I’ll begin posting new questions and answers in early September, and during the summer will be sharing thematic posts bringing together responses on similar topics from the past five years. You can see all those collections from the first four years here.
Here are the ones I’ve posted so far:
Today’s theme is on science instruction. You can see the list following this excerpt from one of them:
Maria Grant, Diana Lapp, Judy Reinhartz, Lori Fulton, Brian Campbell and Laura Cabrera contribute their ideas on using the Next Generation of Science Standards with English Language Learners.
Alicia Johal, Maria Montalvo-Balbed, Donna Barrett-Williams, Caleb Cheung, Laura Prival , Claudio Vargas and Ariane Huddleston share their suggestions on using the NGSS with English Language Learners.
Laura Blankenship, David Malpica, David Thornburg, and Terry Graff have contributed commentaries on the role of 3D Printers in The Maker Movement.
Tanya Baker from The National Writing Project discusses implications The Maker Movement has for different content areas, National Teacher of the Year Jeff Charbonneau elaborates further on its connect to STEM, and Leslie Texas and Tammy Jones make a connection to Project-Based Learning.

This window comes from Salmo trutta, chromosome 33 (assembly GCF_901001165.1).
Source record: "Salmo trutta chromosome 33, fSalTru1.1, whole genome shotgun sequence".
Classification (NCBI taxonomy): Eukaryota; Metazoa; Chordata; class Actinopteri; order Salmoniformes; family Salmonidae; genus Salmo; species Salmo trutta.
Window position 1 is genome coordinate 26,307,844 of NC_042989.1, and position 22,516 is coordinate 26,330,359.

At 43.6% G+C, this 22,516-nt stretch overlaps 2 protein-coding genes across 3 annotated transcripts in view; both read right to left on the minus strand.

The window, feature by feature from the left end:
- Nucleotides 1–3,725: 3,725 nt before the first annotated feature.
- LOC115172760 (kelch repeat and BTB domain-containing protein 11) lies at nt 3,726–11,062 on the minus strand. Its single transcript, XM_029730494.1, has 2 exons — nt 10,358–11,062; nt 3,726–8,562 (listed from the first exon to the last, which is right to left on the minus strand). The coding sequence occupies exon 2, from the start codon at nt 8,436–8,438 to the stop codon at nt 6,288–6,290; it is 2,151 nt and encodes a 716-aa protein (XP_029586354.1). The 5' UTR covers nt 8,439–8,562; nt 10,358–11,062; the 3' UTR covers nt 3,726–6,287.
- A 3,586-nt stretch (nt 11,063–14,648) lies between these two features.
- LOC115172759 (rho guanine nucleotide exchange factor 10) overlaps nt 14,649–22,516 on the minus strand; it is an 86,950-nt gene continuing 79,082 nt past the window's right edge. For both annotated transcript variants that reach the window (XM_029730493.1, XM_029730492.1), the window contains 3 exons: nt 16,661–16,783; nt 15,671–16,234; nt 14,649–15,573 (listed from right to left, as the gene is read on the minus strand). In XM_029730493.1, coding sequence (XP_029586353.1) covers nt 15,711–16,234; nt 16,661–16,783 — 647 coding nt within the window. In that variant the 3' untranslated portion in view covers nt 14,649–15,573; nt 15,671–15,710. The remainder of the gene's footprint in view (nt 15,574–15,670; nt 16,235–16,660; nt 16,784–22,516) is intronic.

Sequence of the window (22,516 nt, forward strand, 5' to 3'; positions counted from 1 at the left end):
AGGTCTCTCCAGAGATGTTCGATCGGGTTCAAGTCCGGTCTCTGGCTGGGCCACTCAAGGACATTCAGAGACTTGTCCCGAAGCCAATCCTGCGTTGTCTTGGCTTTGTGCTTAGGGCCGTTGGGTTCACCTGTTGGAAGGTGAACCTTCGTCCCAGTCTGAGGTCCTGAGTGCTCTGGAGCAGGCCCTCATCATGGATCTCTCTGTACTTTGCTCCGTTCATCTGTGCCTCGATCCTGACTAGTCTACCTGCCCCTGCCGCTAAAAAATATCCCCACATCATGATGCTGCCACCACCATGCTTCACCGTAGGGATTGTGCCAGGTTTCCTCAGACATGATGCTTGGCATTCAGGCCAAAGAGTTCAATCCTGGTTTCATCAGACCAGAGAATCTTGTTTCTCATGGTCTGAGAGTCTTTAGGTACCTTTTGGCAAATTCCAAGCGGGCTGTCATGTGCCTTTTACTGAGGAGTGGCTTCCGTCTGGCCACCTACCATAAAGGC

Sylvia Libow Martinez and Gary S. Stager graciously adapted a portion of their book, Invent To Learn: Making, Tinkering, and Education in the Classroom, into a piece for this blog.
Dr. Carl Wieman, winner of the Nobel Prize in Physics in 2001 and well-known for his advocacy of cooperative and engaging methods for teaching science, shares his thoughts.
Linda Shore, director of the Exploratorium Teacher Institute, and high school science teacher Amy Lindahl offer their responses in this post.
High school physics teacher Frank Noschese, middle school science teacher Paul Cancellieri, and Steve Spangler, well-known teacher-trainer and creator of science multimedia tools, respond to the question here.
Middle school science teachers Marsha Ratzel and Paul Bruno share their responses in this piece.
The opinions expressed in Classroom Q&A With Larry Ferlazzo are strictly those of the author(s) and do not reflect the opinions or endorsement of Editorial Projects in Education, or any of its publications.